where E is an expected value, I is an identity matrix, δα corresponds to a small error angle, and σbi and σsi are the standard deviations of the body and sightline measurement error processes, respectively. Since the GPS spacecraft positions are well known, it is reasonable to assume that σbi>>σsi, (hereinafter σi 2 . . . σbi 2).

Since the z-axis of the sensor coordinate system is outward along the boresight, then the reconstructed unit vector in the body frame is given as a function of the co-elevation θi and azimuth φi, given by b _ i = [ sin θ i cos φ i sin θ i sin φ i cos θ i ] ( 6 )

The true (error-free) unit vector is given by b _ i true = [ 0 0 1 ] ( 7 )

If the error distribution is axially symmetric about bi true (which is a reasonable assumption for the GPS sensor), then the variance of the body measurement process for a uniform distribution over a circle of radius ρi can be determined by σ i 2 = 1 2 E { sin 2 θ } = 1 2 ρ i 1 ( 1 - cos 2 θ ) ( cos θ ) 1 - cos ρ i ( 8 )

which leads to σ i 2 = 1 6 ( 2 + cos ρ i ) ( 1 - cos ρ i ) ( 9 )

Note that if ρi is small, then the standard deviation can be accurately approximated by σi∪ρi/2. An intuitive approach uses wi=1/ρi 2 to determine the optimal weights in Eq. 1. Ignoring overlap regions, the error for each antenna encompasses a small circle on a curved surface of the unit sphere. The area of a small circle Π of angular radius ρ is given by

Π=2π(1−cos ρ)  (10)

Now consider the case where the FOV of two antennas overlap. The overlap area Ω between two small circles of angular radii ρ and ζ, separated by a center-to-center distance β is given by Ω = 2 π - 2 cos ρ a cos [ cos ς - cos ρ cos β sin ρ sin β ] - 2 cos ς a cos [ cos ρ - cos ς cos β sin ς sin β ] - 2 a cos [ cos β - cos ς cos ρ sin ς sin ρ ] ( ρ - ς β ρ + ς ) ( 11 )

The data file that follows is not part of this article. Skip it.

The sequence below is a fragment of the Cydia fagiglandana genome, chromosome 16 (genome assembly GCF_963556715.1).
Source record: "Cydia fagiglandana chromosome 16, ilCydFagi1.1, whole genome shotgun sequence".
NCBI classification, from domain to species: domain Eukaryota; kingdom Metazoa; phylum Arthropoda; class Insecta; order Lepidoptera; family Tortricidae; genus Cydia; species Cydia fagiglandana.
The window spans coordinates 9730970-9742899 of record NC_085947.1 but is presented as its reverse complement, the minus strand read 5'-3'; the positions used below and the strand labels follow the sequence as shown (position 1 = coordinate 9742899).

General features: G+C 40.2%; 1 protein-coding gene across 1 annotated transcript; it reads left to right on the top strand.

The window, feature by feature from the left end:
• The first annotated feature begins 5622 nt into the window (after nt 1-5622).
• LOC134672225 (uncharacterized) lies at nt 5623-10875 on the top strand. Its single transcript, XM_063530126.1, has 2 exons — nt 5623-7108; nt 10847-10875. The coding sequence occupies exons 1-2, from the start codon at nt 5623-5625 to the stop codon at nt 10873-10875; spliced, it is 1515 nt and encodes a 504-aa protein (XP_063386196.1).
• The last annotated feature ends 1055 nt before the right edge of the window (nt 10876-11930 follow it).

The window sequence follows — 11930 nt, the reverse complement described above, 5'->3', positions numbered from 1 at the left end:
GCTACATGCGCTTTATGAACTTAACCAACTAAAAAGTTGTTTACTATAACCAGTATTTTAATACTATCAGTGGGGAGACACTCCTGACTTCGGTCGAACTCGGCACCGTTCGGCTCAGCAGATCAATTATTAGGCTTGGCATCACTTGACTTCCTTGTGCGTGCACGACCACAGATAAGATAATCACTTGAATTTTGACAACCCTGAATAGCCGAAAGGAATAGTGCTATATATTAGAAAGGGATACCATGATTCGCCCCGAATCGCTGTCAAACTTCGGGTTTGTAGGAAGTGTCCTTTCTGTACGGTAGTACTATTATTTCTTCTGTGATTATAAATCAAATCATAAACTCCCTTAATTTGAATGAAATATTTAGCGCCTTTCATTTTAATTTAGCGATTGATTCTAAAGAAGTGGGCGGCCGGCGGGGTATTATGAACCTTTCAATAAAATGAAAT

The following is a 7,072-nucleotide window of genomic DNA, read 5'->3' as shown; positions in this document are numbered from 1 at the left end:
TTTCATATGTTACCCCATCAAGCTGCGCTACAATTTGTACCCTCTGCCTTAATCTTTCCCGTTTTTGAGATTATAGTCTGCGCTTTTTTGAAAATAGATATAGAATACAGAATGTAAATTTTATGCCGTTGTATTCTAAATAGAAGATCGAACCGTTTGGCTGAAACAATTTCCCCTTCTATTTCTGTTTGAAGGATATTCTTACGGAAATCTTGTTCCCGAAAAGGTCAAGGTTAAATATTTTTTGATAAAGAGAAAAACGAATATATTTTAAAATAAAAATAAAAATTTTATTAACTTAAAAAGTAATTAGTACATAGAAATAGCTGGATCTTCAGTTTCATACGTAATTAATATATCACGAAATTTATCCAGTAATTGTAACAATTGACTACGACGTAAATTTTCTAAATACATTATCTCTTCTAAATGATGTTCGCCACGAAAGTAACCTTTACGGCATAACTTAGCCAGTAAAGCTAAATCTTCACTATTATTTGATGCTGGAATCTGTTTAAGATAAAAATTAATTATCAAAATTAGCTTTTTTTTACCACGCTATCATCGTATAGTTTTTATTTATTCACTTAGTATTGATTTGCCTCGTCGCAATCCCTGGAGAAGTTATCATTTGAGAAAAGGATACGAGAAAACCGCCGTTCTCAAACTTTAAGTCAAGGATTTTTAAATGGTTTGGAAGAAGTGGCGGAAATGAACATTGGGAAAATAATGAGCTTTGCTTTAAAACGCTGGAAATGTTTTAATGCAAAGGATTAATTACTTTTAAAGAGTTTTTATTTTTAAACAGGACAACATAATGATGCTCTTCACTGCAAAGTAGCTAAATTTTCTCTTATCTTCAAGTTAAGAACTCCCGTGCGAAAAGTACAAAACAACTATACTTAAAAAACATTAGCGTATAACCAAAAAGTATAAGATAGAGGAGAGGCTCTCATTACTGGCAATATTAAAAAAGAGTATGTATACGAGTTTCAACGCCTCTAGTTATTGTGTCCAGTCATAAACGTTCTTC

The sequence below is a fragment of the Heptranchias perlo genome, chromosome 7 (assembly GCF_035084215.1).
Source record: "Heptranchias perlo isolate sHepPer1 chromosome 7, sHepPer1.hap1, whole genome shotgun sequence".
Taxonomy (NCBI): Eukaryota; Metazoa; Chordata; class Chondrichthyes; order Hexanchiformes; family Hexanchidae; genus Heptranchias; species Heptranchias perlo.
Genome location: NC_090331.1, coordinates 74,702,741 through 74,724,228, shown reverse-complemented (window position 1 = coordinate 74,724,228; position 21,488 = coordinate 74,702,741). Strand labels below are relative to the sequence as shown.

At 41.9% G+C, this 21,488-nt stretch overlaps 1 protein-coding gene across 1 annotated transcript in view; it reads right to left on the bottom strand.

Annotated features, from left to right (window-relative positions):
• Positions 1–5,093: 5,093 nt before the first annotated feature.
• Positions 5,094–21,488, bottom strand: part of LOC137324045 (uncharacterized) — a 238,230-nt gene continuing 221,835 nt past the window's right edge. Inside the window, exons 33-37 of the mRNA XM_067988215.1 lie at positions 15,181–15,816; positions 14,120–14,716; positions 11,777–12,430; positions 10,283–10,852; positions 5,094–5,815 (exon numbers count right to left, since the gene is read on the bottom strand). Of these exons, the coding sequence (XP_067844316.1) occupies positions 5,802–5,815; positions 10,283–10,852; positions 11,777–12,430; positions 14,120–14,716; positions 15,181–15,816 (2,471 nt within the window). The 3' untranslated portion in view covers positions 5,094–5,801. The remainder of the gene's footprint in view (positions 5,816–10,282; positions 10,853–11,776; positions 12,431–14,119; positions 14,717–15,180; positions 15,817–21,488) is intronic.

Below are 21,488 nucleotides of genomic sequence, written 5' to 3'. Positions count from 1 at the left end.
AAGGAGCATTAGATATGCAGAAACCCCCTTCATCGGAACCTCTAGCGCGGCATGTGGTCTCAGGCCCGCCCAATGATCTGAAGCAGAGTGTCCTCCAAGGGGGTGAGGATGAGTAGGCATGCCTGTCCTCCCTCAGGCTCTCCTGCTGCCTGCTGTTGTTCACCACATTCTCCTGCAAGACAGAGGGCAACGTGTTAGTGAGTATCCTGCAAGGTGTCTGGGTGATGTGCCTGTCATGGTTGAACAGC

The overlap region can also be used to define another boresight vector. Suppose that two areas overlap, and each area has each center boresight vector given by b1 and b2. Then, the boresight vector of the overlap region is simply given by b _ 3 = b _ 1 + b _ 2 b _ 1 + b _ 2 ( 12 )

This allows another measurement set to be made available simply by overlapping the FOV of two antennas. Also, the non-overlapping part of antenna FOV area decreases simply by Π−Ω. Choosing weights for the overlapping case becomes extremely difficult, since the error distribution is no longer uniform in general. Since this invention focuses on the application of the sensor and not on a purely theoretical analysis, a number of simplifications have been made. First, for the non-overlapping case, Equation (9) can be approximated by a solid angle given as the projected surface area divided by the total surface area of the sphere, so that 1 w i = σ i 2 2 π ( 1 - cos ρ ) 4 π = 1 2 ( 1 - cos ρ ) ( 13 )